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Paget Schroetter syndrome imaged in multiple modalities and successfully treated with pharmacomechanical thrombectomy
  1. James William Ryan1,
  2. Alexandra Murphy1,
  3. Sarah Wrafter2,
  4. Vinny Ramiah2
  1. 1Department of Radiology, Mater Misericordiae University Hospital, Dublin, Ireland
  2. 2Emergency Department, Mater Misericordiae University Hospital, Dublin, Ireland
  1. Correspondence to Dr James William Ryan, jamesryannchd{at}gmail.com

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Description

A young man in his early 30s presented with a 3-day history of left upper arm swelling and erythema (figure 1). He had no significant medical history. Of note he had a strong family history of deep venous thrombosis (DVT) with both parents having had lower limb DVTs. D-dimers were elevated, and the remaining laboratory investigations were within normal limits.

Figure 1

Erythematous, oedematous left upper limb.

An upper limb Doppler ultrasound scan showed occlusive thrombus in the left subclavian vein (figure 2). A CT venogram further delineated the extent of the thrombus confirming the diagnosis of Paget Schroetter syndrome (figures 3 and 4). Subsequently, a conventional venogram was performed in conjunction with a therapeutic pharmacomechanical thrombectomy, which successfully restored flow in the left subclavian vein (figures 5 and 6).

Figure 2

Doppler ultrasound scan. Blue arrow: occlusive thrombus in the left subclavian vein.

Figure 3

CT venogram coronal slice. Blue arrow: thrombus in the left subclavian vein.

Figure 4

CT venogram axial slice. Blue arrow: occluded left subclavian vein. Red arrow: patent left subclavian artery.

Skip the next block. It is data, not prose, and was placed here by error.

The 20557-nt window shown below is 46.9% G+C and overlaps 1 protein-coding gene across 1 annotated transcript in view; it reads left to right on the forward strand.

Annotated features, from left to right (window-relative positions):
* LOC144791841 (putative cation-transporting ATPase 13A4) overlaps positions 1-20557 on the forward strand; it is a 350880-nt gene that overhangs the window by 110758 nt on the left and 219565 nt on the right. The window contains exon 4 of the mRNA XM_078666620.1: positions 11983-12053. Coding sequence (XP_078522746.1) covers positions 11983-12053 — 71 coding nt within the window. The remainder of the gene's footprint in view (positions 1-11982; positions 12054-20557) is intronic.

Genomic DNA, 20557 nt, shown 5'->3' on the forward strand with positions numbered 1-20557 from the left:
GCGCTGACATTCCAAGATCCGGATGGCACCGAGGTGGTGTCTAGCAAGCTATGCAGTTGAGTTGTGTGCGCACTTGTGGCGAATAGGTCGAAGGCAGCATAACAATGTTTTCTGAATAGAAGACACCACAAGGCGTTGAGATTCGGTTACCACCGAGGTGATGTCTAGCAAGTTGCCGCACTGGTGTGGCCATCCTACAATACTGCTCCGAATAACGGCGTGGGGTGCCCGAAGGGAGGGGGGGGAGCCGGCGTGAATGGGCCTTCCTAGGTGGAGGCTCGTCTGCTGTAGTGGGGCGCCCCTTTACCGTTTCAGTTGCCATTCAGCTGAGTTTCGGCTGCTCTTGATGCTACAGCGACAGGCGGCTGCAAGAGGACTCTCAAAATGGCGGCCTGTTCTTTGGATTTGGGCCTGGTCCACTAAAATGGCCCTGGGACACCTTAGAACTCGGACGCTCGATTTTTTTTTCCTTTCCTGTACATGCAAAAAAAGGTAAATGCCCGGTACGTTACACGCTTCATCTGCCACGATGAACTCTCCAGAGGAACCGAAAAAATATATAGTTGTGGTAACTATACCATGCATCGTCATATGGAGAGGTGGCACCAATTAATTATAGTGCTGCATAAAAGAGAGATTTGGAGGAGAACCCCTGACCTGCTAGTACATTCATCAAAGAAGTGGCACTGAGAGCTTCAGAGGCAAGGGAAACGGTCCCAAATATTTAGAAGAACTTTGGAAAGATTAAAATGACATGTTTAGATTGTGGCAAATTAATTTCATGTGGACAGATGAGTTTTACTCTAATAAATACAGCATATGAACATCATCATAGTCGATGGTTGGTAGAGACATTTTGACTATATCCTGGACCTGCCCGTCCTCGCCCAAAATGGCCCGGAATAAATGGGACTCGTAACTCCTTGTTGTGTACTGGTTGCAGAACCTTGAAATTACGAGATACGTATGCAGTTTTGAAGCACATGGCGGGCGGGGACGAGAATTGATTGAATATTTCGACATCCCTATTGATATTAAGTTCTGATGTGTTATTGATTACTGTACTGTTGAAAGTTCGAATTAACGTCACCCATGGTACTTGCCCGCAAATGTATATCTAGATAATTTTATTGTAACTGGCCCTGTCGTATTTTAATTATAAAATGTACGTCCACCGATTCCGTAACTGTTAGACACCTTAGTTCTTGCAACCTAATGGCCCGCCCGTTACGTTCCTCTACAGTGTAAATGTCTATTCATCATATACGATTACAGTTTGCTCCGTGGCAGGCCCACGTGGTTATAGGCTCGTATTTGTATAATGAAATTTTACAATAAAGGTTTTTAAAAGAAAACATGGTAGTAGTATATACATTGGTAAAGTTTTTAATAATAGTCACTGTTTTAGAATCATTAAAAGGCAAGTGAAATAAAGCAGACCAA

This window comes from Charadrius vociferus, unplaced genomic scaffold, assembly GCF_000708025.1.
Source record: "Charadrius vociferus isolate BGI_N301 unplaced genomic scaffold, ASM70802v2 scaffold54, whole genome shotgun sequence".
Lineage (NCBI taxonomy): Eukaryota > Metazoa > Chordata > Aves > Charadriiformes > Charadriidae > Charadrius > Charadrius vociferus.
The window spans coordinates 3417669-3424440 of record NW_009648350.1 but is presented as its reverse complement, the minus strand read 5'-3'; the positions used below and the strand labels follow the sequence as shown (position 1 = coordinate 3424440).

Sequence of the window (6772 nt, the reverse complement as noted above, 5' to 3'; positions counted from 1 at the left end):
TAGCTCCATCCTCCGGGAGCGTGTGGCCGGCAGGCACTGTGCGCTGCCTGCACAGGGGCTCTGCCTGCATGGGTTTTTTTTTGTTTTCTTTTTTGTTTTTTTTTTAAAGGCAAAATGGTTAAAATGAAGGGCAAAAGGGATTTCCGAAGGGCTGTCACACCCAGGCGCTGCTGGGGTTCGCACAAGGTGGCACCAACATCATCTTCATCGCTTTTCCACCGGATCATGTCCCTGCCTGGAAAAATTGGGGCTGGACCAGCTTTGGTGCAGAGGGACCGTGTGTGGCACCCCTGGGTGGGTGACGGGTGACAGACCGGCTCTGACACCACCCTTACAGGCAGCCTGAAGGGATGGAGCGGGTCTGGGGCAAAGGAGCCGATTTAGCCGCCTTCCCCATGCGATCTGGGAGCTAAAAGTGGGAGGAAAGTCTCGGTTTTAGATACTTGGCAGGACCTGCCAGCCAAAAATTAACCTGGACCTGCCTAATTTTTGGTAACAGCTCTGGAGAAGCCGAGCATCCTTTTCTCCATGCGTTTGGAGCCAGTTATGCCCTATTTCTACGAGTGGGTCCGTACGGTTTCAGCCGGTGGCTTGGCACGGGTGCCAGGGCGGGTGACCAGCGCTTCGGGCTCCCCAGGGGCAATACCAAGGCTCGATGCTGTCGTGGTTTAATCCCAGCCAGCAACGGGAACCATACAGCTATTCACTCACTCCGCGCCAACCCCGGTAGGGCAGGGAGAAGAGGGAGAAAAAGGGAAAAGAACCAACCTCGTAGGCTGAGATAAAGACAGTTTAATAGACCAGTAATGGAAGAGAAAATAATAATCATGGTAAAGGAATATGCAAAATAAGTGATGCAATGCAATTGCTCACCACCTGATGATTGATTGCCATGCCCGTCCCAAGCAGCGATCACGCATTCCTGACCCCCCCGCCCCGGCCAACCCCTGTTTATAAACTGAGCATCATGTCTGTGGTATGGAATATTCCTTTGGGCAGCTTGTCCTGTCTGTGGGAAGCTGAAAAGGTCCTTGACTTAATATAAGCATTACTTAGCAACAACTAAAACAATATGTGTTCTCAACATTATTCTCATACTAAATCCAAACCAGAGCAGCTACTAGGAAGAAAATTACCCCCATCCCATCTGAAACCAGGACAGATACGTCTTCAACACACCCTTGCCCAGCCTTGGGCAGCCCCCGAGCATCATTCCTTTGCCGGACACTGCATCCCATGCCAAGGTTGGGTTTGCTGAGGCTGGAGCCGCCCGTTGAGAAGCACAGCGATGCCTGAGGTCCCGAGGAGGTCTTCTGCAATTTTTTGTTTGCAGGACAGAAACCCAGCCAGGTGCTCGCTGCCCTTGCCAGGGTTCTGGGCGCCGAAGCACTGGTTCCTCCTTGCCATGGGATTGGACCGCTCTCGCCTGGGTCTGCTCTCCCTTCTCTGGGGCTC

Figure 5

Venogram prethrombectomy.

Figure 6

Venogram post-thrombectomy.

Paget Schroetter syndrome, also known as effort thrombosis, is an uncommon disorder resulting in spontaneous subclavian venous thrombosis. Generally, it occurs in young and healthy adults.1 The subclavian vein is vulnerable to thrombosis due to its positioning relative to the first rib and clavicle.1

Signs of upper limb DVT should be investigated by Doppler ultrasound scan. However, if thrombosis is present within the non-compressible region of the clavicle, ultrasound may be falsely negative.2 MR or CT venogram is recommended if index of suspicion is high after a negative Doppler ultrasound scan.2

Management options include preadministration of thrombolytics prior to mechanical aspiration in interventional radiology as in this case or therapeutic anticoagulation for 3–6 months.3 Thrombosis may recur in up to a third of patients if the predisposing venous impingement is not addressed. Surgical decompression of the subclavian vein is often performed to this end, for example, excision of the first rib.1 One study followed 50 patients who received thrombolysis followed by anticoagulation and no surgical intervention. Interestingly, it found that 82% of patients were asymptomatic at 57 months post-thrombolysis.1

Learning points

  • Paget Schroetter syndrome is rare but should be ruled out in young patients presenting with signs and symptoms of upper limb deep venous thrombosis.1 Repetitive strain and subsequent subclavian vein impingement is thought to be the underlying aetiology.

  • Doppler ultrasound scan can be falsely negative if thrombosis is present within the non-compressible region of the clavicle.2 If there is persistent clinical concern, a CT or MR venogram should be performed.

  • Catheter-directed pharmacomechanical thrombectomy is usually successful if initiated within 14 days of thrombus formation.1 Post-thrombolytic surgical decompression of the subclavian vein is often performed to prevent future thrombosis; however, certain patients may remain symptom-free without surgical intervention.1

References

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Footnotes

  • Contributors JWR acquired and formatted images; submitted report, edited and added to body of text. AM wrote initial body of text draft. SW acquired patient consent, clinical information and image of patient. VR is Senior author and reviewed and approved the manuscript prior to submission.

  • Competing interests None declared.

  • Patient consent Obtained.

  • Provenance and peer review Not commissioned; externally peer reviewed.

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